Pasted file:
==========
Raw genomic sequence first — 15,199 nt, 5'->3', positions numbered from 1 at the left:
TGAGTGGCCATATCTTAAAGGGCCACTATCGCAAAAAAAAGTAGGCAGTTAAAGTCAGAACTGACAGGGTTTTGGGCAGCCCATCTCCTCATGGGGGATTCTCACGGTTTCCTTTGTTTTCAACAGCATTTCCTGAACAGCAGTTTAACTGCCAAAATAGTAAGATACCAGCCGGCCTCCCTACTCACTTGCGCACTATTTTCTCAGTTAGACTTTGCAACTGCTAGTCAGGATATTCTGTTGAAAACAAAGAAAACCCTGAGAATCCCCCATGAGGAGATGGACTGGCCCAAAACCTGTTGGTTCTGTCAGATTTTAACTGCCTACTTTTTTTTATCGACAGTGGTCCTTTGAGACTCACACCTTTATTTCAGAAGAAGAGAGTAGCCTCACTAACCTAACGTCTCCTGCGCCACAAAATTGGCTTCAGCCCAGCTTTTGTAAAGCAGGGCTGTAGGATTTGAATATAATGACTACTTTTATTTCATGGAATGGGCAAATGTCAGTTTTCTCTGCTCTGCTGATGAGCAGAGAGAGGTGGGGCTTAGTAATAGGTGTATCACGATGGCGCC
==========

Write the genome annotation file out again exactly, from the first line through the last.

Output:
Raw genomic sequence first — 15,199 nt, 5'->3', positions numbered from 1 at the left:
TGAGTGGCCATATCTTAAAGGGCCACTATCGCAAAAAAAAGTAGGCAGTTAAAGTCAGAACTGACAGGGTTTTGGGCAGCCCATCTCCTCATGGGGGATTCTCACGGTTTCCTTTGTTTTCAACAGCATTTCCTGAACAGCAGTTTAACTGCCAAAATAGTAAGATACCAGCCGGCCTCCCTACTCACTTGCGCACTATTTTCTCAGTTAGACTTTGCAACTGCTAGTCAGGATATTCTGTTGAAAACAAAGAAAACCCTGAGAATCCCCCATGAGGAGATGGACTGGCCCAAAACCTGTTGGTTCTGTCAGATTTTAACTGCCTACTTTTTTTTATCGACAGTGGTCCTTTGAGACTCACACCTTTATTTCAGAAGAAGAGAGTAGCCTCACTAACCTAACGTCTCCTGCGCCACAAAATTGGCTTCAGCCCAGCTTTTGTAAAGCAGGGCTGTAGGATTTGAATATAATGACTACTTTTATTTCATGGAATGGGCAAATGTCAGTTTTCTCTGCTCTGCTGATGAGCAGAGAGAGGTGGGGCTTAGTAATAGGTGTATCACGATGGCGCC